In what seemed like the blink of an eye, the theory part of my driving school experience has come to an end. It was a pretty intensive few weeks (hence the lack of recent posts on the blog) with 2 hours of class after work and plenty of home study to do. The course was divided into three parts (trafik, first aid, and motor), each with a different teacher. As  a teacher myself, I couldn’t help but cast a critical eye over how they did things and that’s what I will share in this post.

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Motorised learning - Image by Julien Bertrand via Wikimedia commons

Each teacher, of course, had a different approach. There was, however, one trait they shared - they all started by explaining why their particular lesson was the most important part of the course… The traffic teacher pointed out that recognising traffic signs was the driving equivalent of being literate and also that knowing and following the rules of the road would keep us safe. The first aid teacher emphasised that what she would teach us could save lives and not only in the vent of a traffic accident but in other daily life situations as well. The motor teacher took a more immediate practical stance reminding us that the section of the written test he would prepare us for was the most difficult so we should pay careful attention.

In a way, they all had a point but, sitting on the student side of the classroom, it all seemed a little over-stated. As a ‘conversation and skills’ teacher, I have on occasion lectured my students on how important my lessons are, how they offer a chance to really use the language and express themselves… Having had a student’s reaction to that kind of teacher talk, I now think I will refrain in the future!

Onto individual analysis: I have already shared some thoughts on the first teacher, who went over the rules of the road, traffic signs and road safety. In short, he did a good job of presenting the topics and reviewing them but there was a severe lack of interaction of any kind, not even any introductions on the first day.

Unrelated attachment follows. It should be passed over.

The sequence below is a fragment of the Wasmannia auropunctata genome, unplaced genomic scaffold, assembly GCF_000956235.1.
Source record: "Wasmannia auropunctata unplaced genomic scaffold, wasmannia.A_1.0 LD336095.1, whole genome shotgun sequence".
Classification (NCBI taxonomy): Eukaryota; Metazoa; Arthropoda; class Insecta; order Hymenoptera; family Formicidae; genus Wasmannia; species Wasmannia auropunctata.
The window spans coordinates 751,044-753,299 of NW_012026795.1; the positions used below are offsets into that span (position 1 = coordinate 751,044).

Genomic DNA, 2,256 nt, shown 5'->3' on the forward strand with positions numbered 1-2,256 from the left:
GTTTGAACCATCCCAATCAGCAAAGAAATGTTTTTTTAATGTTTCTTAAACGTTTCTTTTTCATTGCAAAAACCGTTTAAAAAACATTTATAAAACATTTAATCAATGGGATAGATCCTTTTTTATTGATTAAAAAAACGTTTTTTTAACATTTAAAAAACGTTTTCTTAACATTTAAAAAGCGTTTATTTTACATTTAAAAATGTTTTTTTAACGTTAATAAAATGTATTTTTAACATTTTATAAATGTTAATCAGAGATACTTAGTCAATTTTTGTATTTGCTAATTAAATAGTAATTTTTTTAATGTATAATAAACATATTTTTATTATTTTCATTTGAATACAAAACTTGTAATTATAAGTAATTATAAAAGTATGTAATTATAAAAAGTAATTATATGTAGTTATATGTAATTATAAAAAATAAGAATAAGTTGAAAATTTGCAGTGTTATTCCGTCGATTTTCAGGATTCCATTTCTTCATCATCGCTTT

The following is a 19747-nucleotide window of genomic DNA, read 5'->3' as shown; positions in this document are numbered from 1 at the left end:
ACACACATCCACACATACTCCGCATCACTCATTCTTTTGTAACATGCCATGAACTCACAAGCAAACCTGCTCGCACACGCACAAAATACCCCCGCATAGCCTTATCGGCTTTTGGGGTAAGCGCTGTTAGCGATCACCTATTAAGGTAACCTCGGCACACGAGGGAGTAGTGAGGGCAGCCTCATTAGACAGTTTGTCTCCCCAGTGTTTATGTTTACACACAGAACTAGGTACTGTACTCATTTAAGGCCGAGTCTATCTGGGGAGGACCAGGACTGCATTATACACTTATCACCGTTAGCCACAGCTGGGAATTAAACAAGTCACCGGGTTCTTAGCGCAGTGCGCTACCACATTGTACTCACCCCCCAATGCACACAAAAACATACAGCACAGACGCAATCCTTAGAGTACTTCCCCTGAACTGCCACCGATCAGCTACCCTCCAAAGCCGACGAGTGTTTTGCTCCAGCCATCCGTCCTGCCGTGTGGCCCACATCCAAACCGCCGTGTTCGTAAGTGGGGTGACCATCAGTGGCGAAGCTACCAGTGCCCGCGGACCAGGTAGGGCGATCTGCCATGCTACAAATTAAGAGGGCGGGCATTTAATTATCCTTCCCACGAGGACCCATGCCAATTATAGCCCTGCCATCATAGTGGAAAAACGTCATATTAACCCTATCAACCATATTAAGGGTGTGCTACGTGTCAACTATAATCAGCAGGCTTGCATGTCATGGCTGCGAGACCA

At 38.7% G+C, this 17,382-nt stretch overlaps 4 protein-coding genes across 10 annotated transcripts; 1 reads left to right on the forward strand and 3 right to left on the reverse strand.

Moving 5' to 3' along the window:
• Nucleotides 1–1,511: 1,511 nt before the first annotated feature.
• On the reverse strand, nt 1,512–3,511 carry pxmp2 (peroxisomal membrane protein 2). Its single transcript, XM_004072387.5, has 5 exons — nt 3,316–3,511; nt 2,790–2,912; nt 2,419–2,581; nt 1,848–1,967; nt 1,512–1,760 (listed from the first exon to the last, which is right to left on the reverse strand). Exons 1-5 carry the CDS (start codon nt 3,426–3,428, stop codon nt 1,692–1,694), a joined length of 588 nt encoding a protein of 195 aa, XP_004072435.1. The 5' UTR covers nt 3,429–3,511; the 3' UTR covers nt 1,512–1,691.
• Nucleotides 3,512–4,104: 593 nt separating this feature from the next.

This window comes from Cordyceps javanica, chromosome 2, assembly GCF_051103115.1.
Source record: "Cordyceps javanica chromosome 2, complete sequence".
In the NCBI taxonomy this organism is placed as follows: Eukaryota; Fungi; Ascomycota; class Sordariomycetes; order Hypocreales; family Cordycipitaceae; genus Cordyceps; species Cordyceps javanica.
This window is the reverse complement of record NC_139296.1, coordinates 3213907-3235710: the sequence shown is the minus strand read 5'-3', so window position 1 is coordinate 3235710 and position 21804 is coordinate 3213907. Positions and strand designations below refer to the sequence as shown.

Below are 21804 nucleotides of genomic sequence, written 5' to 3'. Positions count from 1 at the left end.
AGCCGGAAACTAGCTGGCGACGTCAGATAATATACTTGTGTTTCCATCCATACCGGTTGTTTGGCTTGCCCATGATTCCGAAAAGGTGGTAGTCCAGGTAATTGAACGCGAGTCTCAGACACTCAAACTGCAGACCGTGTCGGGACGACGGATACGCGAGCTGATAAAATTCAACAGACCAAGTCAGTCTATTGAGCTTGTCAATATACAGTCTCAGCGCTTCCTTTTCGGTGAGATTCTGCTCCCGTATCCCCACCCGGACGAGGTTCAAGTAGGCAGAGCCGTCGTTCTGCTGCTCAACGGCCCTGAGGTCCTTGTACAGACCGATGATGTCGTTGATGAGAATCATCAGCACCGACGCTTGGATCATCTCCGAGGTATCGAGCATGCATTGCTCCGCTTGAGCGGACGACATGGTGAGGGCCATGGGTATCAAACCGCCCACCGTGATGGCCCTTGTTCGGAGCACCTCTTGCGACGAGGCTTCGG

The first aid teacher somehow managed to be even less interactive. Despite her claims about how important her lesson was, she whipped through the topics very quickly and each day, we finished the lessons (scheduled for two hours) anywhere between 30 and 45 minutes early (and that was with late starts and over-long tea breaks as well). All of this led to students not really taking the lesson seriously and it was no surprise that this was the most sparsely attended part of the course with only 4 or 5 students out of 12 present most days. The only practical part of the course came when we were asked one by one to perform CPR on a dummy. “You’re pushing on the chest too hard” was the only feedback given, ignoring the fact that the dummy was on a soft stretcher positioned at waist height rather than on a hard ground surface as would be the case should this skill ever be needed. No practical examples meant a lot of the explanations about stopping bleeding and treating broken bones went over my head and the heads of the other students as well.